They have been up-armored, they have been cannibalized, they have been loved; now they are being dismantled and left for dead. Millions of dollars’ worth of heavy-duty military vehicles known as MRAPs are being smashed into metal lumps in preparation for the U.S. military’s withdrawal from Afghanistan.
To the delight of defense contractors like General Dynamics, mine-resistant-ambush-protected vehicles (MRAPs) were “over ordered” by the Pentagon. The excess vehicles are now being crushed and sold to Afghan scrap buyers eager to get their hands on tons of reusable metal.
The Defense Logistics Agency reported some 938 MRAPs had been scrapped as of Oct. 1.
In defense of the disposal process, many of the MRAPs being crushed are not worth the price of a ticket home. Broken windows, damaged doors, and unusable electronics from bullets and IEDs have greatly diminished the value of the vehicles.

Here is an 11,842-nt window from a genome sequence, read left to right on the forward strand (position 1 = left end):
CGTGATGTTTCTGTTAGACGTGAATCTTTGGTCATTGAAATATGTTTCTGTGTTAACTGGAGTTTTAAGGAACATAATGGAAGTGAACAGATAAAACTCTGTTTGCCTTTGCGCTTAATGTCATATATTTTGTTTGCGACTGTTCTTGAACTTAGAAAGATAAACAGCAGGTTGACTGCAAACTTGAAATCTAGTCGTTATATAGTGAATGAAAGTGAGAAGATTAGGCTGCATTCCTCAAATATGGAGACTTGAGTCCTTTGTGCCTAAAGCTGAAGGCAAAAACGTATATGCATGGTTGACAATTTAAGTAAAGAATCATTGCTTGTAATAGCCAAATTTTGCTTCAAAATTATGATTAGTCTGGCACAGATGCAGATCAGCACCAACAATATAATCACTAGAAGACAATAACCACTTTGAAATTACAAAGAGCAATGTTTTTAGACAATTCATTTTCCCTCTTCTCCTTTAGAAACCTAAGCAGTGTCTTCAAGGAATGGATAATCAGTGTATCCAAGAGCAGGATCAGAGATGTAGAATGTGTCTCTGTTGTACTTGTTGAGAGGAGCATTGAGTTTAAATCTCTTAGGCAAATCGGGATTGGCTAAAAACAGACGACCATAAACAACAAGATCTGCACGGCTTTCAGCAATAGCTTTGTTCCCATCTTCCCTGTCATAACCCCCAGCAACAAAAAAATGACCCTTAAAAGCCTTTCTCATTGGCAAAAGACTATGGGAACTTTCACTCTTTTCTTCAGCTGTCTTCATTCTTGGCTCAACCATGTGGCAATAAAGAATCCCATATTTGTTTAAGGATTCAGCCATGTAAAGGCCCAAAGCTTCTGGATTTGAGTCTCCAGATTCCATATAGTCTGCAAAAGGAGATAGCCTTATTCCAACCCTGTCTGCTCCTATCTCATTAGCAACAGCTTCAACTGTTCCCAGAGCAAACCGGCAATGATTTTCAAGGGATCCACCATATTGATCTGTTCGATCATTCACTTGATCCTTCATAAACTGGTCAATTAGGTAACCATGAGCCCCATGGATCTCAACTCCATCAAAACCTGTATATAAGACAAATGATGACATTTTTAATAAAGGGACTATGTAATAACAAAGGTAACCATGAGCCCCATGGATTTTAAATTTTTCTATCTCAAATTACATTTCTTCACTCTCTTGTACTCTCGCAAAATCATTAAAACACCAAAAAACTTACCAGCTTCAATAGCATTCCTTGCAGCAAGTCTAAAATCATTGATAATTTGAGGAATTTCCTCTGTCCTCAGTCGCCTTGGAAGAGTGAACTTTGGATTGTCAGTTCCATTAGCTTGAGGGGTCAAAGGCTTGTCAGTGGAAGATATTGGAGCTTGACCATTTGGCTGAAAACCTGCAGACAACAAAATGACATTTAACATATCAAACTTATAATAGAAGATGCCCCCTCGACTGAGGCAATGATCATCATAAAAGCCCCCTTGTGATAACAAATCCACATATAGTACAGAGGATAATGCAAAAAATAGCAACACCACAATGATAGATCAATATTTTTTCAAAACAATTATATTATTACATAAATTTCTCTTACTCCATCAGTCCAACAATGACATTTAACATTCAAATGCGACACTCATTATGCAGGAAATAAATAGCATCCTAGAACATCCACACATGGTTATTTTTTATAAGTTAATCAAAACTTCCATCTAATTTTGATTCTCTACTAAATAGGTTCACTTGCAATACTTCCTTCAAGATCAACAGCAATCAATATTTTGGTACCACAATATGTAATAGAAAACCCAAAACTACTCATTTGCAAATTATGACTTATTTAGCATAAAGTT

Disposing of excess MRAPs is part of an enormous $5-billion to $7-billion moving job that involves shipping U.S. vehicles, weapons, gear and equipment out of Afghanistan.
By road and by air, the military plans to remove 35,000 vehicles and 95,000 shipping containers by the close of 2014.
Any equipment deemed unworthy of shipping and not usable by the Afghan army will meet the same demise as the trustworthy MRAPs.
Examiner’s Note: MRAPs known as Cougars and Buffalos are manufactured locally at the General Dynamics plant formerly known as Force Protection. (Ladson, S.C.) I was privileged to tour the plant three years ago to see some of the production, first-hand. A non-disclosure agreement prevents me from speaking directly about the process or the extensive inventory. At the time, they had no plans to sell MRAPs to any other entities other than the U.S. military.
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